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There Is A Chase After The Containment, And The Switch Market Leader Cisco Under The White Box FROM ZKTEL

- Jul 30, 2018 -

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In the field of switches, Cisco is the absolute "leading boss" and has always firmly occupied the first share of the switch market. But the rumors that Amazon AWS was considering selling its network switches to corporate customers at a low price some time ago caused the stocks of Cisco and other network equipment manufacturers to fall, and caused widespread discussions in the industry circle. Although Amazon later denied the authenticity of this rumor, for Cisco, the variables and challenges of the switch market can not be underestimated.

According to the Magic Quadrant of the 2018 Data Center Network released by Gartner on July 11, Cisco is still the leader in this field, but there are many rising stars. Arista has performed well in the leadership quadrant after 2017, and Juniper has been more prominent in the leadership quadrant. Close to Arista. Although Cisco is ranked first, other homes are not weak.

On the other hand, according to market research firm IDC 2017, in the first quarter of 2018, Cisco's Ethernet switch revenue increased by 7.6% year-on-year, with a market share of 53.4%, down from 55.0% in the first quarter of 2017, also lower than 58.9% in the first quarter of 2016. Arista performed well in the first quarter of 2018, with its Ethernet switch revenue up 39.9% year-on-year and a market share of 6.5%, up from 5.1% in the first quarter of 2017. Juniper's Ethernet switch revenue fell 4.8% year-on-year in the first quarter of 2018, with a market share of 3.7%, compared to 4.3% in the first quarter of 2017.

Cisco is the king of the network, no doubt. However, from the above news and IDC related data, many people are also curious, what new changes in the field of network switches? What is the reason for the decline in the market share of Cisco switches? What is Cisco's response? This article has collected some relevant reports and materials.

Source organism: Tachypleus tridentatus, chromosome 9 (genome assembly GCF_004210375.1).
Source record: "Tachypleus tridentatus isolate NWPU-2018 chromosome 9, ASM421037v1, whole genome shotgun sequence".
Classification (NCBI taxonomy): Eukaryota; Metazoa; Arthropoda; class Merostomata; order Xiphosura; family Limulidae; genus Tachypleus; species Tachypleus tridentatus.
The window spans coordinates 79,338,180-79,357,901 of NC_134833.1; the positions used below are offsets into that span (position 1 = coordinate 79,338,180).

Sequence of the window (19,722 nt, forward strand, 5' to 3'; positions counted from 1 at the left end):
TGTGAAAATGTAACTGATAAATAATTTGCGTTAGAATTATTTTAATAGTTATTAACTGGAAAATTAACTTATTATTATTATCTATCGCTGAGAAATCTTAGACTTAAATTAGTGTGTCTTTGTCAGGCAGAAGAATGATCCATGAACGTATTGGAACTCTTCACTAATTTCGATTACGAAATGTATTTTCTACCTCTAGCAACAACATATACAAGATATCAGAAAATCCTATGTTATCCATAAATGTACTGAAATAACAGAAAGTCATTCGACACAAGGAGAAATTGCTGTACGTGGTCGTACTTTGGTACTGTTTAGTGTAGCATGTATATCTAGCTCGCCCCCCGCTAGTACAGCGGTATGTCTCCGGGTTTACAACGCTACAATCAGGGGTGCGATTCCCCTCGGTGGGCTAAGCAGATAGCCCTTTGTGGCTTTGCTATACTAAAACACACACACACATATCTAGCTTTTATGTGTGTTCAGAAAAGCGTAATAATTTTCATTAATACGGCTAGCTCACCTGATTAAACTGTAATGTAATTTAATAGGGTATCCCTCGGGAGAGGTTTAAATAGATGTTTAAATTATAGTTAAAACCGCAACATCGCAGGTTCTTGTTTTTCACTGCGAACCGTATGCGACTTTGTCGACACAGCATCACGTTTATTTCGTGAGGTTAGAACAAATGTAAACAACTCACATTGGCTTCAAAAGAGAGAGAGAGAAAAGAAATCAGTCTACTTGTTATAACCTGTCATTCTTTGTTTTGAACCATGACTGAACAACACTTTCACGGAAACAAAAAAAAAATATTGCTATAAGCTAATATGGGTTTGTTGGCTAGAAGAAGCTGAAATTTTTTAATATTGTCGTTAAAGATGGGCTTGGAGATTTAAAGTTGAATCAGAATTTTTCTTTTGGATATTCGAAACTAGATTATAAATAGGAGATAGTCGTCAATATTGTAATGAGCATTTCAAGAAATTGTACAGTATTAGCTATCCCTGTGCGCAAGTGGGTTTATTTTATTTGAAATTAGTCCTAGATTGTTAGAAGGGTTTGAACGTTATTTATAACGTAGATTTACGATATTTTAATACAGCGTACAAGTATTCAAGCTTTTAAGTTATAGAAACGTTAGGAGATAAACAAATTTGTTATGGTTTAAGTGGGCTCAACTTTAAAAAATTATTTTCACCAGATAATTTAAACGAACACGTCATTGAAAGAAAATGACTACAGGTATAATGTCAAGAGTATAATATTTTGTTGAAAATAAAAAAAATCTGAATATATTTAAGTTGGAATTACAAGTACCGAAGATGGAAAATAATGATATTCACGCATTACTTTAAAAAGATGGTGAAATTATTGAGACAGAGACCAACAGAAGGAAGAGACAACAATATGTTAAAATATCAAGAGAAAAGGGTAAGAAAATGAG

Environment: the pattern under the white box switch

Since the advent of software-defined networking (SDN), the demand for white-box switches has increased, especially for ultra-large-scale cloud service providers. Self-built cloud data centers will require a large number of white-box switches. According to statistics, more than 90% of companies in the future will try to try SDN.

The rise of white box switches

Unlike traditional switches, white-box switches decouple the hardware and software of the switch. Users can purchase only the hardware of the switch and then pair it with third-party operating system software as needed, giving users the flexibility to design and configure the network. In addition, because the operating system software is not installed on the white box switch, its price is much cheaper than the traditional switch. Not only that, most white-box switches have a relatively high port density, which is very suitable for high-density network deployment of large enterprises. For example, Facebook and Google with ultra-large data centers use white-box switches to deploy networks. Users can customize the white box switch and select the appropriate operating system software according to the specific network requirements.

In short, the advantages of white box switches are as follows:

High flexibility because their primary function is to meet data needs

Helps increase efficiency and productivity for your business

Lower cost

The white box switch is an open network switch, and the SDN controller is responsible for the centralized network.

Operator turns to white box

In view of the advantages of white boxes, telecom operators like AT&T, Verizon and Orange have focused their attention on SDN and white-box switches, which have partially changed the current switch market and undoubtedly affected Cisco switches.